Cosmetics and Skin


www.CosmeticsAndSkin.com - Published: April 10, 2014

In 1922, the United States Federal Trade Commission (FTC) charged the Marinello Company of Wisconsin, the Marinello Company of Chicago, the Marinello School of Chicago and the School of Cosmeticians with anticompetitive practices under Section 3 of the Clayton Antitrust Act of 1914, specifically pointing to the measures the company took to stop price cutting.

The Marinello companies, the Marinello schools and the School of Cosmeticians were closely linked; in one sense they could all be considered to be a part of ‘Marinello’. Francis Chilson – who worked as the company manager of Marinello from 1927 to 1930 after Inecto took control – gives us a summary of the arrangement. [Marinello’s] products were used in and distributed through more than 5,000 of the largest and most elegant beauty salons in the country. Marinello did not own these salons but controlled them absolutely. Nothing but Marinello products could be used in these salon; no beautician could get a job in any of them unless she had a certificate from a Marinello School of Cosmeticians and this, in turn, was the wholly owned subsidiary of the Marinello Company. It was a closed circuit.
(Chilson, 1972, pp. 59-60)

This advantageous closed business circle was set up by the founder of Marinello, Ruth D. Maurer.

Ruth D. Maurer

Ruth D. Maurer was born in Iowa in 1870 as Ruth Johnson, becoming Ruth Maurer in 1898 when she married the physician and surgeon Dr. Albert Maurer in Kenosha, Wisconsin. Once married she settled in La Crosse, Wisconsin where Dr. Maurer had his medical practice. Exactly how Ruth Johnson ended up in the beauty business is a bit of a mystery. Published accounts – to which she would have contributed – suggest that her introduction was through writing beauty hints in Chicago newspapers under the name ‘Emily Lloyd’.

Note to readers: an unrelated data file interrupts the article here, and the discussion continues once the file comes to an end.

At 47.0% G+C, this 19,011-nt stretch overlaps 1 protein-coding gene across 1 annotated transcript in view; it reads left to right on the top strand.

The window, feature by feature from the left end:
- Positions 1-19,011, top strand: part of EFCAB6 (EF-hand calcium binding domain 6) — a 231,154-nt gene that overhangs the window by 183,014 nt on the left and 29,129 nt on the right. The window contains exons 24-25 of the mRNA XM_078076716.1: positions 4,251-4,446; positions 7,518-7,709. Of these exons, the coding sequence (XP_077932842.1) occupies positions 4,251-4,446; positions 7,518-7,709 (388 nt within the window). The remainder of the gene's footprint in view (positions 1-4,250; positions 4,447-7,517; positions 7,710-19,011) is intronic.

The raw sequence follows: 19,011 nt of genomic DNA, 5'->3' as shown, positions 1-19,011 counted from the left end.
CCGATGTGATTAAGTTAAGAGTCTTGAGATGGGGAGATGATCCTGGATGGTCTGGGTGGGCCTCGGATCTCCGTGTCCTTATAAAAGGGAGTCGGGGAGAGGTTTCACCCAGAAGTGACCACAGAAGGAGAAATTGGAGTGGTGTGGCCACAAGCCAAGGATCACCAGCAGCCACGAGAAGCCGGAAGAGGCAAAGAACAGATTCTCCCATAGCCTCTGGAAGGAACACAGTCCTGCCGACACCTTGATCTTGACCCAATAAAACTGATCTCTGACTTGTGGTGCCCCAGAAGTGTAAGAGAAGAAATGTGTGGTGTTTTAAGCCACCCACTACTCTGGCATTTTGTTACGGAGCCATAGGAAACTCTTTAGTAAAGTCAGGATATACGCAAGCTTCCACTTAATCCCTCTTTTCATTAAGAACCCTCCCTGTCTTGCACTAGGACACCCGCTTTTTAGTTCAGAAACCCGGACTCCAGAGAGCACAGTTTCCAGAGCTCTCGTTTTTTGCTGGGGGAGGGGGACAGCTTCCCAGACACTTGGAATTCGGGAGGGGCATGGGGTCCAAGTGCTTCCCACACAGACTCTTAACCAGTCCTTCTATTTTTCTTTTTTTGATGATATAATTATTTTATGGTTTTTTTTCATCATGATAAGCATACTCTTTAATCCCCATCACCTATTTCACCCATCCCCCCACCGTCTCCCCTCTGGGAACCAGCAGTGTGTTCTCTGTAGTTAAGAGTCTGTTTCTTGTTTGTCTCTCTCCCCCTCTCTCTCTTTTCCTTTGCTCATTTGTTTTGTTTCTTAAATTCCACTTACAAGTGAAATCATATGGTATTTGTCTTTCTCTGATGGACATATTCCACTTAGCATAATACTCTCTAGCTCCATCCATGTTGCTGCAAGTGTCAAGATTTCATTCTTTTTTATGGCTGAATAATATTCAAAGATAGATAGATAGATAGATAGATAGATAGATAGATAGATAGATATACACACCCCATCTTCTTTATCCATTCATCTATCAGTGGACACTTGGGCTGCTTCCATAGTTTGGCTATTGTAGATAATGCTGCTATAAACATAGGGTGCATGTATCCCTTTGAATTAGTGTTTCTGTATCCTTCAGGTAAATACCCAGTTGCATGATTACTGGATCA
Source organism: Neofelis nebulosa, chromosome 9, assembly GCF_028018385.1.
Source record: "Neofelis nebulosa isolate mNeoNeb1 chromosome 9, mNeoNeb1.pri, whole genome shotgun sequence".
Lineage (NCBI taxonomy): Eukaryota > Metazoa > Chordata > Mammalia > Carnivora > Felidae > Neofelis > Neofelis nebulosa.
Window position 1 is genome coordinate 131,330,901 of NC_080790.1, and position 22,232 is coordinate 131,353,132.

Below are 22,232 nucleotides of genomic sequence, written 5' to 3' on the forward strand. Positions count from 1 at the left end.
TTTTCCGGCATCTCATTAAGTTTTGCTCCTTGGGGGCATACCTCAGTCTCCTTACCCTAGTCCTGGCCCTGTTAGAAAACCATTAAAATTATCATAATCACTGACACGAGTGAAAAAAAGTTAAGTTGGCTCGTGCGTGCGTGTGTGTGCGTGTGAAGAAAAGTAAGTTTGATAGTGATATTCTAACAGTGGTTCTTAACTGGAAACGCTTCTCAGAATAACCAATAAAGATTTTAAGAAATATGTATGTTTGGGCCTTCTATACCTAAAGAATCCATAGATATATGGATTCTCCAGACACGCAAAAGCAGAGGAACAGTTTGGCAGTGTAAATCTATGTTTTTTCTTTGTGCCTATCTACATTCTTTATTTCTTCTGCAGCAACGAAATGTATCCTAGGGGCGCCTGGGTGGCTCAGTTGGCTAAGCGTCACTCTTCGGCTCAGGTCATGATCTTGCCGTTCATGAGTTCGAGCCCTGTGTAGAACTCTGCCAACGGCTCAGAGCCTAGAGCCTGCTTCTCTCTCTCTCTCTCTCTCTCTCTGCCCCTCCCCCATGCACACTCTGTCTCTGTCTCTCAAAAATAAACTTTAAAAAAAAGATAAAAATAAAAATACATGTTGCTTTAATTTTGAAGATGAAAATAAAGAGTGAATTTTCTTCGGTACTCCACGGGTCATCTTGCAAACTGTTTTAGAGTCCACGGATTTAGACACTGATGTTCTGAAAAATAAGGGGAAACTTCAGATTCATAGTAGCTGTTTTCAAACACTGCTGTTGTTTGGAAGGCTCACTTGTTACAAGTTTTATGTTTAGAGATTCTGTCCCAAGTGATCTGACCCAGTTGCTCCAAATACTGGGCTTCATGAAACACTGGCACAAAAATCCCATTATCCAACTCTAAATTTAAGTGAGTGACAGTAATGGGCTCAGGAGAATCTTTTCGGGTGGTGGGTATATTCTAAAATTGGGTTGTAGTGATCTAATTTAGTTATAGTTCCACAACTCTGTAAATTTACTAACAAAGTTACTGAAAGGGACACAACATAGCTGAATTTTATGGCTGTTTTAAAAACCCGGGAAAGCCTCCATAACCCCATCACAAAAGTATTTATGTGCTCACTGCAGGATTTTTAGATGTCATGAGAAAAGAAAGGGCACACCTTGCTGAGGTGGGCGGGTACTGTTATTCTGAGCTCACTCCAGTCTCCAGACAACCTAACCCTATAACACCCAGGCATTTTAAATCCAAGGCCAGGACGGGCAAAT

Mrs. Maurer first became interested in cosmetics and beauty culture by contributing beauty hints to Chicago papers under the name of “Emily Lloyd.” So numerous were her inquiries regarding creams, lotions etc., that as a natural result she decided to try the manufacture of them according to her own formulas.
(AP&EOR, 1929)

Despite claims to the contrary, I have been unable to find a single beauty article written by Emily Lloyd in any Chicago newspaper prior to 1903, the year that ‘The Skin. Its Care and Treatment’ was first published – a book widely attributed to her. However, it is possible that Ruth Maurer did work as a newspaper columnist but under another name.

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